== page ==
A big, hot mug of coffee or tea and few of these gingerbread biscotti will make it easy to ward off riskier holiday indulgences. As they say, "if you can't drink all day, don't start in the morning!" Of course, if you want to up the ante, feel free to decorate with as many chocolate drizzles and sprinkles as you can fit on a slice.

gingerbread biscotti with white glaze
Credit: allrecipes magazine

"A cheesecake version of a classic holiday cookie!" says recipe creator Kim. "The cinnamon whipped cream is optional — but it really adds a nice touch!"

slice of gingerbread cheesecake topped with whipped cream and a gingerbread cookie
Credit: kim

Hey coffee drinkers! Want to get all that festive holiday flavor without spending a bundle at that hipster coffee shop? This is the ticket.

Allstar France C. gives it five stars: "So easy to make and way more cost-efficient than those pricey coffee house drinks!"

gingerbread latte syrup in a gift jar
Credit: france c

Eggnog and gingerbread get layered together for a crowd-pleasing dessert that combines two of the season's favorite flavors. The magic combo certainly worked for home cook ogshortey, who says, "This recipe is excellent! I made this for a holiday potluck and took home Best Dessert prize!"

We LOVE the story behind this highly rated recipe — Iron Chef Grammie to the rescue!

"My dear Grammie was making gingerbread one morning and my brother and I arrived, starving! She altered the recipe slightly, put it on the grill and the result is this delicious recipe," writes recipe originator CKINCAID1. "The smell of it cooking always takes me back to that morning — mmmm!"

stack of gingerbread pancakes with whipped cream and syrup
Credit: cc<3's2bake

The desired result with this recipe is something gingerbread-flavored and exponentially better than, but of similar consistency to, a Twinkie. That can be a tall order from the home baker, so take it from Chef John:

"It is critical to weigh the flour for this recipe to work as seen in the video. Ten ounces by weight is about 2 cups by volume, but because flour can become quite compressed in the bag or canister, portioning by cup is not very accurate."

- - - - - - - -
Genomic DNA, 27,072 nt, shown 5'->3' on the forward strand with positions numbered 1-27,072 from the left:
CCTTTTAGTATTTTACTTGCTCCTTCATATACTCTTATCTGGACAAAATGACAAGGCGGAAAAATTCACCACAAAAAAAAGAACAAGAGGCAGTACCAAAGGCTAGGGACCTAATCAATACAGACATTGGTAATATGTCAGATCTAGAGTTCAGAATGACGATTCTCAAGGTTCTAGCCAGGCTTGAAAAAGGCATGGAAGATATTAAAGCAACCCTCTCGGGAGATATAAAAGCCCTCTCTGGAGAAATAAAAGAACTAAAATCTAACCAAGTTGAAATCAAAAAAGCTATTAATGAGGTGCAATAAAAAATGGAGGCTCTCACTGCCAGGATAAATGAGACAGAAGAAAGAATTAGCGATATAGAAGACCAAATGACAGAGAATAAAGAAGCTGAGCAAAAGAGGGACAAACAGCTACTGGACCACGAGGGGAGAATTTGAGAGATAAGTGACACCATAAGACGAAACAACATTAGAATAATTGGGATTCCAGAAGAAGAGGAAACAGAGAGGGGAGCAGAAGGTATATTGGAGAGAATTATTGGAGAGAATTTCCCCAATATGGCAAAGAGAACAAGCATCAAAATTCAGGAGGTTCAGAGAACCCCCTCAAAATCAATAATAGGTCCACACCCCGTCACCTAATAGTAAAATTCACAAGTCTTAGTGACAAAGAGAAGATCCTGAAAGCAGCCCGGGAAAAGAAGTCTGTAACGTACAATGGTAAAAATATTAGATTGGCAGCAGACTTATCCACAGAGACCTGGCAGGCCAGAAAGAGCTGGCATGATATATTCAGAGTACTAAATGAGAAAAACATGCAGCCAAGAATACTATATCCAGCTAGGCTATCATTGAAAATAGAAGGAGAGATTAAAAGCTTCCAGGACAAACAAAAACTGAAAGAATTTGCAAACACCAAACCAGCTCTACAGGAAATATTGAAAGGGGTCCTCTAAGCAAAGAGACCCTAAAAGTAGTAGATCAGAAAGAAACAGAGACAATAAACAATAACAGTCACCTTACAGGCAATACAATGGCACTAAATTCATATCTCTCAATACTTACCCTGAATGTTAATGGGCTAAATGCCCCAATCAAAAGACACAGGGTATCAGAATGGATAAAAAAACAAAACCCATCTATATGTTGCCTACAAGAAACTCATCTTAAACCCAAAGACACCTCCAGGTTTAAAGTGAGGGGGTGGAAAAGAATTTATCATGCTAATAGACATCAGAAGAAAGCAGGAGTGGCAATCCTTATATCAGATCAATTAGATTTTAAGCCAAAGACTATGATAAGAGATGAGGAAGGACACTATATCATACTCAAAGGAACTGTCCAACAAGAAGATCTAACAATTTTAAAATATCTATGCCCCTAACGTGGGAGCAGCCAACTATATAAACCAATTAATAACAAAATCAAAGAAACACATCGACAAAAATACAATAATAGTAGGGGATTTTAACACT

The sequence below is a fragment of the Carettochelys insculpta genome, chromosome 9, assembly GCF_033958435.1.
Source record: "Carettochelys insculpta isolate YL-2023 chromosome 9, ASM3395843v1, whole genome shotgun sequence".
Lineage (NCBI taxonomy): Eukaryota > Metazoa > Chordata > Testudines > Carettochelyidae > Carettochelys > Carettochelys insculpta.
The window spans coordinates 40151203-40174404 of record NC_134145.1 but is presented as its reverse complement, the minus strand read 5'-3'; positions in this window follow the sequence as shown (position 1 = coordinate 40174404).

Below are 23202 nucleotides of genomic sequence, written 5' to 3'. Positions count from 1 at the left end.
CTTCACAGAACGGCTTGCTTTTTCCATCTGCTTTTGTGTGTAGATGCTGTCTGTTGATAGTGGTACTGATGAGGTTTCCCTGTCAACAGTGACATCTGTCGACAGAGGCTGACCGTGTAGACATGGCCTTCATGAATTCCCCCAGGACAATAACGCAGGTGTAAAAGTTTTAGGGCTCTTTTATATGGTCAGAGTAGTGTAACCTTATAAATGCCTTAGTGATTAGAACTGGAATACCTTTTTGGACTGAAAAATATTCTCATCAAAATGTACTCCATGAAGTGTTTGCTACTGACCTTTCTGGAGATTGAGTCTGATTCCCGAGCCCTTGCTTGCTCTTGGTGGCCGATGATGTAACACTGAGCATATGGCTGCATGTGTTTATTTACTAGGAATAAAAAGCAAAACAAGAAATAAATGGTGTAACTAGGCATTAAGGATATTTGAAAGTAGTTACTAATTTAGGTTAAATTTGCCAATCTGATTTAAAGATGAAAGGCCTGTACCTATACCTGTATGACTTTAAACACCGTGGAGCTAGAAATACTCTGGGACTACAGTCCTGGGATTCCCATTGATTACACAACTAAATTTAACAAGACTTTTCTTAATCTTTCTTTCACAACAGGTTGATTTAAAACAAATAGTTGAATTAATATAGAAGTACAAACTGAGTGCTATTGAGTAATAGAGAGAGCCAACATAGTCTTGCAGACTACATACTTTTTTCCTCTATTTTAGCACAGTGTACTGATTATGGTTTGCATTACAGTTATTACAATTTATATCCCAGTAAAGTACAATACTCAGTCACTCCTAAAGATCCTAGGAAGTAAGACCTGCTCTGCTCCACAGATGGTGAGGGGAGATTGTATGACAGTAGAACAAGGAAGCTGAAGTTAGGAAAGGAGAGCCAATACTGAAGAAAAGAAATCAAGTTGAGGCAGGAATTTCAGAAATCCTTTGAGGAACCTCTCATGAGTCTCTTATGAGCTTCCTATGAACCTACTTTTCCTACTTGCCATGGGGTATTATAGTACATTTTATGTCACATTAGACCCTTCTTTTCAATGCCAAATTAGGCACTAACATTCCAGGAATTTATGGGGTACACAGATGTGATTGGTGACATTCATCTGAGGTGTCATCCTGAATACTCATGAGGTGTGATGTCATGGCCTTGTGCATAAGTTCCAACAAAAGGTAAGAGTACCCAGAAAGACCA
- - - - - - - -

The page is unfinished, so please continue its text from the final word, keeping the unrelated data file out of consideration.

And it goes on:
Check out the video below to see how to make them:

Wanna further the dialogue and spark a meaningful family debate this holiday season? Skip the current events and settle this one: are these waffles dessert for breakfast or breakfast for dessert?

stack of gingerbread waffles with butter and syrup
Credit: allrecipes magazine

Santa just might circle back for breakfast if he finds out these are on the menu. Evan Shaw-Mumford says, "Great recipe! Fun to make, smells and tastes incredible, and my family loved it." How about some maple bacon to go with?

gingerbread french toast with powdered sugar and berries
Credit: buckwheat queen

12. Children's Gingerbread House

No gingerbread list would be complete without an iconic gingerbread house. It takes a fairly sturdy gingerbread recipe to make the kind of dough that bakes up something you can build with. This video shows you how to make the dough, cut it out into building pieces, bake them, and build a house.

Give yourself two or three days to bake, build, and decorate the house — you'll need time to let the icing firm up as you build. And yes, the house is completely edible.